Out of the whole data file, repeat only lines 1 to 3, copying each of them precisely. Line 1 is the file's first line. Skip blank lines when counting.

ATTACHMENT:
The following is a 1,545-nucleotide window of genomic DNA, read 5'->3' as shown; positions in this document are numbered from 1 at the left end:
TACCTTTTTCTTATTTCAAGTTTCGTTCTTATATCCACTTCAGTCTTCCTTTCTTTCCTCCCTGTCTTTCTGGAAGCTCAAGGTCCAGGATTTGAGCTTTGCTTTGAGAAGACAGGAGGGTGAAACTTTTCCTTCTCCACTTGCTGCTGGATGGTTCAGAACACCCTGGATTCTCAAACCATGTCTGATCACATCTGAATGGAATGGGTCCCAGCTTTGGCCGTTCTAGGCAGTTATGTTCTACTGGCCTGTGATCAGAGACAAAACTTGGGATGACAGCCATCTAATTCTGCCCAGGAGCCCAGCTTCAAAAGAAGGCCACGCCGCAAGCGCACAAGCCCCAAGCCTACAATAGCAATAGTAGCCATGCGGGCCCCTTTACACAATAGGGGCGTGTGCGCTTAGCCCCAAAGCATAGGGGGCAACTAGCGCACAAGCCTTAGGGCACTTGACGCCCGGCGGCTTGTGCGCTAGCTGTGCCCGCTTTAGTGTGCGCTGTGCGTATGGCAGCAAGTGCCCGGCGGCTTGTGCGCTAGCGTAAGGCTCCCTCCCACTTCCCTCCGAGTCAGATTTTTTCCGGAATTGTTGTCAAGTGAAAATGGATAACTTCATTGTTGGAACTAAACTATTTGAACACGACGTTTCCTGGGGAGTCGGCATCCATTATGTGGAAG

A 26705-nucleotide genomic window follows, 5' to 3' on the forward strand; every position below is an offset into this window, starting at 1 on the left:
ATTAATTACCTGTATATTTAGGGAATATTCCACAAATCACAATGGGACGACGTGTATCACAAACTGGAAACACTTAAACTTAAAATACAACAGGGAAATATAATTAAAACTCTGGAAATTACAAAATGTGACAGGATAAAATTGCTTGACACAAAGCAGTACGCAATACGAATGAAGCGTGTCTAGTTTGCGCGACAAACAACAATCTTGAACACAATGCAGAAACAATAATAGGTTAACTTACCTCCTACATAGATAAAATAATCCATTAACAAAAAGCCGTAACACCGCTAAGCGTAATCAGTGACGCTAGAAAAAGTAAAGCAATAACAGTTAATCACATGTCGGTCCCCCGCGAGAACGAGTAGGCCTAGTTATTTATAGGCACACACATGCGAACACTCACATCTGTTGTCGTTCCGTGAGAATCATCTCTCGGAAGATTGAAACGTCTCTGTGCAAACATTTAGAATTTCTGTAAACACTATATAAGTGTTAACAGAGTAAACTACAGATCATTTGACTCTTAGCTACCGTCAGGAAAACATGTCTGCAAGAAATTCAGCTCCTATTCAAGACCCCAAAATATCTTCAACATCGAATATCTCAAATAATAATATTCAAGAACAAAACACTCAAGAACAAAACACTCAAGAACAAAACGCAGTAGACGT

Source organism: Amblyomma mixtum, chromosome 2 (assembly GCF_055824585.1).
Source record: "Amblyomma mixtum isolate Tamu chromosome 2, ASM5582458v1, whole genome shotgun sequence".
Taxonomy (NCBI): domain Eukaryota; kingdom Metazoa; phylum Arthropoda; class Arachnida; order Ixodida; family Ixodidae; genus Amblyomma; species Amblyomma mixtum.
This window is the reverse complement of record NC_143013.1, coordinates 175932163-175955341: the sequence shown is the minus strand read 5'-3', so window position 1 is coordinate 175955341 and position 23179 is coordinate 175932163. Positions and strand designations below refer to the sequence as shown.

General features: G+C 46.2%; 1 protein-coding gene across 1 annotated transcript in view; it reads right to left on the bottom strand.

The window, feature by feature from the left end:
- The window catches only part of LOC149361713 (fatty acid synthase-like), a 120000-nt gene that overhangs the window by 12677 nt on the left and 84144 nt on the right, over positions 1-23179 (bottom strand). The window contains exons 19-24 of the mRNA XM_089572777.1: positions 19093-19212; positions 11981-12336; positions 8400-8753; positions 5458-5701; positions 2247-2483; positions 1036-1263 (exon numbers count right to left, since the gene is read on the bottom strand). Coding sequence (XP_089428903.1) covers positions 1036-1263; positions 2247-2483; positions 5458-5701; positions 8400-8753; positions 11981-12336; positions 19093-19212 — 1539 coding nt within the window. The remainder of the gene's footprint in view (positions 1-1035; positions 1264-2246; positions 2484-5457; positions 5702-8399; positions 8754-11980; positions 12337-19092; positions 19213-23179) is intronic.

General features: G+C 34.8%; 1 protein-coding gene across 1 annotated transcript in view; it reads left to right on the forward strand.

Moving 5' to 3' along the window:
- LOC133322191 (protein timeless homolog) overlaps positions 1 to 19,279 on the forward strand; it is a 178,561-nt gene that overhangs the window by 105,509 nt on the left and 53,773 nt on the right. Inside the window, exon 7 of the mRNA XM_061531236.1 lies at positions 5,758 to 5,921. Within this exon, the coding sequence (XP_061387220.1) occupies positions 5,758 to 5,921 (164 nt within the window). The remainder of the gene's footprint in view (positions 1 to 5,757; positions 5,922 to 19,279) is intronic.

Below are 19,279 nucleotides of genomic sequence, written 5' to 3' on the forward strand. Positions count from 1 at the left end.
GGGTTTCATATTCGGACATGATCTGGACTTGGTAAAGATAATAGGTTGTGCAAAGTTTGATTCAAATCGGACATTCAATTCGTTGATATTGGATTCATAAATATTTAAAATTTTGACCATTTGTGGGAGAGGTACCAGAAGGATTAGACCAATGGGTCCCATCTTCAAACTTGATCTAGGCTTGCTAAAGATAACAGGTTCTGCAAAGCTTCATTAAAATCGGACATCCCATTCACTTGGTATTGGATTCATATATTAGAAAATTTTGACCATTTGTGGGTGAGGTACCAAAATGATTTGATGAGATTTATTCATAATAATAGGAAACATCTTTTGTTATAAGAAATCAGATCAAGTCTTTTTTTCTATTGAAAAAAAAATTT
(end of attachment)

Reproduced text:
The following is a 1,545-nucleotide window of genomic DNA, read 5'->3' as shown; positions in this document are numbered from 1 at the left end:
TACCTTTTTCTTATTTCAAGTTTCGTTCTTATATCCACTTCAGTCTTCCTTTCTTTCCTCCCTGTCTTTCTGGAAGCTCAAGGTCCAGGATTTGAGCTTTGCTTTGAGAAGACAGGAGGGTGAAACTTTTCCTTCTCCACTTGCTGCTGGATGGTTCAGAACACCCTGGATTCTCAAACCATGTCTGATCACATCTGAATGGAATGGGTCCCAGCTTTGGCCGTTCTAGGCAGTTATGTTCTACTGGCCTGTGATCAGAGACAAAACTTGGGATGACAGCCATCTAATTCTGCCCAGGAGCCCAGCTTCAAAAGAAGGCCACGCCGCAAGCGCACAAGCCCCAAGCCTACAATAGCAATAGTAGCCATGCGGGCCCCTTTACACAATAGGGGCGTGTGCGCTTAGCCCCAAAGCATAGGGGGCAACTAGCGCACAAGCCTTAGGGCACTTGACGCCCGGCGGCTTGTGCGCTAGCTGTGCCCGCTTTAGTGTGCGCTGTGCGTATGGCAGCAAGTGCCCGGCGGCTTGTGCGCTAGCGTAAGGCTCCCTCCCACTTCCCTCCGAGTCAGATTTTTTCCGGAATTGTTGTCAAGTGAAAATGGATAACTTCATTGTTGGAACTAAACTATTTGAACACGACGTTTCCTGGGGAGTCGGCATCCATTATGTGGAAG

A 26705-nucleotide genomic window follows, 5' to 3' on the forward strand; every position below is an offset into this window, starting at 1 on the left: